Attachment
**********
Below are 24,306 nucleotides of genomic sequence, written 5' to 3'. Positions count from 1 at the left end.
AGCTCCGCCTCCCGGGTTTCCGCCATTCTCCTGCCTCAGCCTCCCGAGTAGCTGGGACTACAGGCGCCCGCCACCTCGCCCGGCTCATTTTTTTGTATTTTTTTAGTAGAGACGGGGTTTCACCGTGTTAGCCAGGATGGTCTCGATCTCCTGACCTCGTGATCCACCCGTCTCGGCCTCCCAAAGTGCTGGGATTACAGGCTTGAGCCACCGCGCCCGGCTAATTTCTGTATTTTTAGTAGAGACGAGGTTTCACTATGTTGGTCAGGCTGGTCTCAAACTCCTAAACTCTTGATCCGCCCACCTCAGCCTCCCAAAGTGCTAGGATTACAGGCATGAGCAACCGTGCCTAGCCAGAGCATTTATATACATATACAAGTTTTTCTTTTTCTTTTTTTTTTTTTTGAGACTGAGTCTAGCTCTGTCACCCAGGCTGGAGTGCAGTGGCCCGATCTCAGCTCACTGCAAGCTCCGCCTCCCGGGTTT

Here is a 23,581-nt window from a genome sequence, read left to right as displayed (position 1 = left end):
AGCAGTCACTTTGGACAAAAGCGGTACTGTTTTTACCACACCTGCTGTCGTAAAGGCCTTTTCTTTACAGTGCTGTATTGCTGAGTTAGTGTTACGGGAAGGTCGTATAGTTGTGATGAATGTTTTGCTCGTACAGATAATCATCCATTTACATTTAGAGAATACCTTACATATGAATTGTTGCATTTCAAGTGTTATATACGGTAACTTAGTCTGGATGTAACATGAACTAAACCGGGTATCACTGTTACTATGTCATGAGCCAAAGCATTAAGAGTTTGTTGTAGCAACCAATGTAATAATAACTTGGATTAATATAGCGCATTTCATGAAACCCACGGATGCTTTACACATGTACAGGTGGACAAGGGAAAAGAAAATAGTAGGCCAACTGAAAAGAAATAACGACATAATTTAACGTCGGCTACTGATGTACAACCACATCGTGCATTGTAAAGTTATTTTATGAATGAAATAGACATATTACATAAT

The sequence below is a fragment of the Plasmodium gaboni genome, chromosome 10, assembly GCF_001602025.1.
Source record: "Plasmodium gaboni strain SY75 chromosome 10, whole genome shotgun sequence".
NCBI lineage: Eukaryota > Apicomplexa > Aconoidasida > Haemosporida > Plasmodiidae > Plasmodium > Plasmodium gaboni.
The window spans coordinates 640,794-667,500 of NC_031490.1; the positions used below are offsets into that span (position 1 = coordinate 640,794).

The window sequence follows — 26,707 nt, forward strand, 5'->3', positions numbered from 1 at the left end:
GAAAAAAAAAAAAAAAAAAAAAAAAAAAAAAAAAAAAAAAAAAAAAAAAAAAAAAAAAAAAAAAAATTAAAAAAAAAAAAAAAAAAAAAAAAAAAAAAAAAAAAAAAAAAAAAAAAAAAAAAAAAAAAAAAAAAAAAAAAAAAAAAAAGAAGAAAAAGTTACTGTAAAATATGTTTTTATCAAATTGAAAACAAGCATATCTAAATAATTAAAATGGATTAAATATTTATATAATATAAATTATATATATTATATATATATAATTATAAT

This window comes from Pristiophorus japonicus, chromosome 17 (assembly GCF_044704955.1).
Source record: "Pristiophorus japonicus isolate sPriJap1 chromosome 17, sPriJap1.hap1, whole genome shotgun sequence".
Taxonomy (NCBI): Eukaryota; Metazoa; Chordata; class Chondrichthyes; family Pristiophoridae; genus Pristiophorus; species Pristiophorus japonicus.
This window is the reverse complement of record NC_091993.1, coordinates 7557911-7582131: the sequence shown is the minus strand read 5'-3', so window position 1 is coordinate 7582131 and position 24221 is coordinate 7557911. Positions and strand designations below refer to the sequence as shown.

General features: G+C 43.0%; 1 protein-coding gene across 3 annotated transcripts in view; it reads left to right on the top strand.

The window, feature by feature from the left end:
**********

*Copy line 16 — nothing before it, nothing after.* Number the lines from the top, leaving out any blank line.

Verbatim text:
The window, feature by feature from the left end: